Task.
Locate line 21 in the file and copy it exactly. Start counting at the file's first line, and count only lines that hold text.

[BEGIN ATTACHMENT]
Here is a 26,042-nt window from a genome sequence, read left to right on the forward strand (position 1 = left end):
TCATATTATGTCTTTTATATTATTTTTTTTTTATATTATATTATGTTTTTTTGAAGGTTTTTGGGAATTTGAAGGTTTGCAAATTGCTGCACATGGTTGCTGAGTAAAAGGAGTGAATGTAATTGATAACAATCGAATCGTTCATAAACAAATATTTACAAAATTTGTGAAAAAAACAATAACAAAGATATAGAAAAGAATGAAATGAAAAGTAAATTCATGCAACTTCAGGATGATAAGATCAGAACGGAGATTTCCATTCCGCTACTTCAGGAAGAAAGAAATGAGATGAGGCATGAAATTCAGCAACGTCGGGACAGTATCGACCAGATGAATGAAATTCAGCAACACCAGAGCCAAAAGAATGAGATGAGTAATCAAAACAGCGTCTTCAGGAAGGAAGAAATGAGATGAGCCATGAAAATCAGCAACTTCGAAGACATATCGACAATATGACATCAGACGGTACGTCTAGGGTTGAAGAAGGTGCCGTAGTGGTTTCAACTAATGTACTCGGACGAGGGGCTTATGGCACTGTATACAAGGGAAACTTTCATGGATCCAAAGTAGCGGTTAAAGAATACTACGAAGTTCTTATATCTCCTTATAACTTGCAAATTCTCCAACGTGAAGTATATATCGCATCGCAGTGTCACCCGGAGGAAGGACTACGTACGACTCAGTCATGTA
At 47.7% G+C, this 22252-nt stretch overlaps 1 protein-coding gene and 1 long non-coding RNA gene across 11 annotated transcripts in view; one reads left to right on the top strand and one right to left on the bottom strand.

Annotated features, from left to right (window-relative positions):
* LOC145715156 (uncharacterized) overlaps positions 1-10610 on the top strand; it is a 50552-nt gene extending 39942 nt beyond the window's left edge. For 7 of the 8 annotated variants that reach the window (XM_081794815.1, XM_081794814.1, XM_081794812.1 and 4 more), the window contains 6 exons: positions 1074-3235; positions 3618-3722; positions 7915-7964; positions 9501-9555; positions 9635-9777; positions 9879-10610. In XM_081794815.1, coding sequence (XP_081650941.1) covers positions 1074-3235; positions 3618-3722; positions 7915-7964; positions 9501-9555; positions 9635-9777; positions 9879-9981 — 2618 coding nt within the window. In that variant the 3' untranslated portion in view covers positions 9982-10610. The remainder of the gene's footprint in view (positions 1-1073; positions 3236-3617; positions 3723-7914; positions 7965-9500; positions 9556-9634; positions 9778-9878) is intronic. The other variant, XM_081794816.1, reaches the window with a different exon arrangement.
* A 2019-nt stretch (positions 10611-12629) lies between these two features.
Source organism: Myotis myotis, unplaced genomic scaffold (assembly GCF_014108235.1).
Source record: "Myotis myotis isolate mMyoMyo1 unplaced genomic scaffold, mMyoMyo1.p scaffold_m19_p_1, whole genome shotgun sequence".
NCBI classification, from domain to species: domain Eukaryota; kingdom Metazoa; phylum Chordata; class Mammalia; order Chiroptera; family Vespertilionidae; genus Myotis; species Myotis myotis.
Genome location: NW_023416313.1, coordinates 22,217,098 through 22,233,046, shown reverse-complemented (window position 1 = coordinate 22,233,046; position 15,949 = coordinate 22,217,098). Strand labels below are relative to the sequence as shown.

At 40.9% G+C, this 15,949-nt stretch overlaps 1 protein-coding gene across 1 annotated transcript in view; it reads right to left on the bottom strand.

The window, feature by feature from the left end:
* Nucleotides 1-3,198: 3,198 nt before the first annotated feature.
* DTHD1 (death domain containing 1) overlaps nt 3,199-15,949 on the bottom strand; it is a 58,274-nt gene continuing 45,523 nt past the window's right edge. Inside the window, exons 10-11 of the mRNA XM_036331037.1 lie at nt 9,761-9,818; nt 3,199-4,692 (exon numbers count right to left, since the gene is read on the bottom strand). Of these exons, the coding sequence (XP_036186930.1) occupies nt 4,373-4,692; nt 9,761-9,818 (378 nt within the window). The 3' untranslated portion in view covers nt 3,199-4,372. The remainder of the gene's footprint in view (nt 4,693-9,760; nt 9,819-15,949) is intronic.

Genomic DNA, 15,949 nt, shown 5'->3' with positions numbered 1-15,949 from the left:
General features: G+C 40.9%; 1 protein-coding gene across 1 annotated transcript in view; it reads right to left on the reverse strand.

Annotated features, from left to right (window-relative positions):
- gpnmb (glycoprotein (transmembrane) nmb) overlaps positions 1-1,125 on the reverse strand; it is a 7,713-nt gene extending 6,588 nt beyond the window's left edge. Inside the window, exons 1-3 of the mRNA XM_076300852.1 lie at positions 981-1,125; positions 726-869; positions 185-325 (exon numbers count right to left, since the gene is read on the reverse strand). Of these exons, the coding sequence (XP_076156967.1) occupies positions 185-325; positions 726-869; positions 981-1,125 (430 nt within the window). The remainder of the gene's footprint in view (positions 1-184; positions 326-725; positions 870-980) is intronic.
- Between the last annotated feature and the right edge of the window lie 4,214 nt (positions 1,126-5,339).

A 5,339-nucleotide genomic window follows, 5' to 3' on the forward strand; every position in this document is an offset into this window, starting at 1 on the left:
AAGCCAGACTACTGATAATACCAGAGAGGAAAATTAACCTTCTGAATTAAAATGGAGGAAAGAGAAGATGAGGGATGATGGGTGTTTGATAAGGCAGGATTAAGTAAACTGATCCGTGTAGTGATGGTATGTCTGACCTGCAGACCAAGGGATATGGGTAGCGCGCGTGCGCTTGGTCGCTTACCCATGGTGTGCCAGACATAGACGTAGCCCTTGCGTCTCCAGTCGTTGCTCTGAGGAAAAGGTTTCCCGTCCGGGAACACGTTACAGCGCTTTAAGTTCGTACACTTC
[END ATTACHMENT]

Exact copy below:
AAGCCAGACTACTGATAATACCAGAGAGGAAAATTAACCTTCTGAATTAAAATGGAGGAAAGAGAAGATGAGGGATGATGGGTGTTTGATAAGGCAGGATTAAGTAAACTGATCCGTGTAGTGATGGTATGTCTGACCTGCAGACCAAGGGATATGGGTAGCGCGCGTGCGCTTGGTCGCTTACCCATGGTGTGCCAGACATAGACGTAGCCCTTGCGTCTCCAGTCGTTGCTCTGAGGAAAAGGTTTCCCGTCCGGGAACACGTTACAGCGCTTTAAGTTCGTACACTTC